Search Results for 'Community Nutrition and Dietetic Service'
34 results found.
We all strive to have kids who like a wide variety of healthy foods but the annoying reality is that most children love ‘junk’ type food and it can be a struggle to get them to try something new or ‘healthy’. Mealtimes see parents turning into nags with children enduring rather than enjoying, and so the daily battle continues. How can we break this cycle?
This week’s Oscars may have sparked your interest in a trip to the movies, but beware - you may not be going to see a horror flick but watch out for the cinema snacks which certainly can make a horror out of your trip.
Santa has his work cut out for him on Christmas Eve with literally billions of presents to deliver to all the good boys and girls around the world. Most houses will leave out a snack to help Santa on his way; but what is the best snack to aid all this hard work?
Hallowe’en is a time when Dracula and vampires ‘vant’ your blood - so when we are caught we want to make sure that our blood is top quality! Your diet can affect many aspects of good blood health - here are a few tips to ensure you have healthy blood this Hallowe’en.
It’s great to see so many people taking up cycling as a sport. The Tour de France started in England this year and is a long gruelling race that doesn’t finish up until July 27 in Paris. Although the Tour de France is the extreme end of the sport with 21 stages covering a mind-boggling 3,664km (that’s almost 2,280 miles), amateur cyclists cover the miles too - so it is important to have the right mix of fuel on board to combat fatigue and optimise performance.
You know that feeling when you’re hungry: you get narky and irritable, your mood is low, and it’s hard to concentrate - that’s because your brain is particularly sensitive to food and nutrients. This is no way to be if you are trying to study. As the Leaving Certificate looms, it is important to treat your brain with care - a well-hydrated, well-fed brain will deliver when you try to retrieve some of the knowledge you’ve crammed in there.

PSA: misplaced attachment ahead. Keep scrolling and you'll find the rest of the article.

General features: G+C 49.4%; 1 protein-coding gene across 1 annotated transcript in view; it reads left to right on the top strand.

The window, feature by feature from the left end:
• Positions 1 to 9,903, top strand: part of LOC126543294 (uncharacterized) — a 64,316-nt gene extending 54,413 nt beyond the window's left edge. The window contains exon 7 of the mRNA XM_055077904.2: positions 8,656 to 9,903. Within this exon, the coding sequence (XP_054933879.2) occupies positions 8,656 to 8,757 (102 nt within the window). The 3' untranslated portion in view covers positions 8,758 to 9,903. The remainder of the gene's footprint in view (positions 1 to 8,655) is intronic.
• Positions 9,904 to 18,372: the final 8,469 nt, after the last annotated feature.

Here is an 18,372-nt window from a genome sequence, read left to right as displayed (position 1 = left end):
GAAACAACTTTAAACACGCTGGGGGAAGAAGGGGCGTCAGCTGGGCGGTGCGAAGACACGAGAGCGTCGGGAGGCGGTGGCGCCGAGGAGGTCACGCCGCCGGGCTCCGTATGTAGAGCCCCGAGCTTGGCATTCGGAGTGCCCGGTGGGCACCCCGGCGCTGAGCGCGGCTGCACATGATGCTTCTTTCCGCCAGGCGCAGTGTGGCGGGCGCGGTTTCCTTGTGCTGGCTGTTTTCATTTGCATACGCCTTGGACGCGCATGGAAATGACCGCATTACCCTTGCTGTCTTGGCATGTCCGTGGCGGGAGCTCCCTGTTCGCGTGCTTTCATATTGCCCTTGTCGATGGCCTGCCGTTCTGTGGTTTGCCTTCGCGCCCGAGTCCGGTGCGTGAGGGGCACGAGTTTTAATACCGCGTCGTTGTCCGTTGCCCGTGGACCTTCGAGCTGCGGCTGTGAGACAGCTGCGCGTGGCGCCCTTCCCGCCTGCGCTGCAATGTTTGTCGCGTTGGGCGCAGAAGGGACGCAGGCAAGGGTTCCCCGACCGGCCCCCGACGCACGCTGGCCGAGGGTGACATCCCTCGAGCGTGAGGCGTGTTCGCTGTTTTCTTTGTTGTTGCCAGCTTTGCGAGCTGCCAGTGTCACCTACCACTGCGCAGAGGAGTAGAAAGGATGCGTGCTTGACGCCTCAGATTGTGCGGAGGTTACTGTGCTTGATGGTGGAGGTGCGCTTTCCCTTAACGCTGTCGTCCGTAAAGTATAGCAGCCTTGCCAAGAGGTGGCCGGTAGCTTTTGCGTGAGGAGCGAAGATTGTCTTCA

A recent study by Irish doctors based in UCD and the Coombe Women & Infants University Hospital has found an increasing number of babies born with neural tube defects (NTD) such as spina bifida, anencephaly, and encephalocoele. Although NTDs are very rare, folic acid intake reduces the risk by promoting the development of a healthy spinal cord. It is a worry that almost 15 per cent of new mums had never taken folic acid. The study also found that only 14 per cent of women had taken folic acid pre-conception and nearly a half of women had only started to take folic acid after conception. It seems timely to get the message back out there.
It’s all a bit chilly at the moment, and with the cold weather we tend to choose stodgy comfort foods, making it difficult to meet the recommended five-a-day of fruits and vegetables. Homemade soups are an ideal opportunity to add extra helpings of vegetables to your daily intake, and also to pack extra nutrients into your meals. They are a great way of filling you up without filling you out, and will help you keep your new year resolution to watch your waistline.
It’s official - families that regularly eat together tend to eat more healthily than families who rarely eat together. Research in the UK found that children who always ate family meals were more likely to eat five portions of fruit and vegetables per day. Seeing a parent eat fruit and vegetables also improves intake.
Now that the Olympics are over, our nerves won’t get a chance to settle down before switching to the excitement of the Paralympic Games. Paralympics Ireland is sending a team of 49 athletes to the Games, and we hope they will emulate the success they had in Beijing when they took home three gold medals, one silver, and one bronze. Here in the Midlands we have a local interest with local hand cyclist, Mark Rohan from Ballinahown, competing.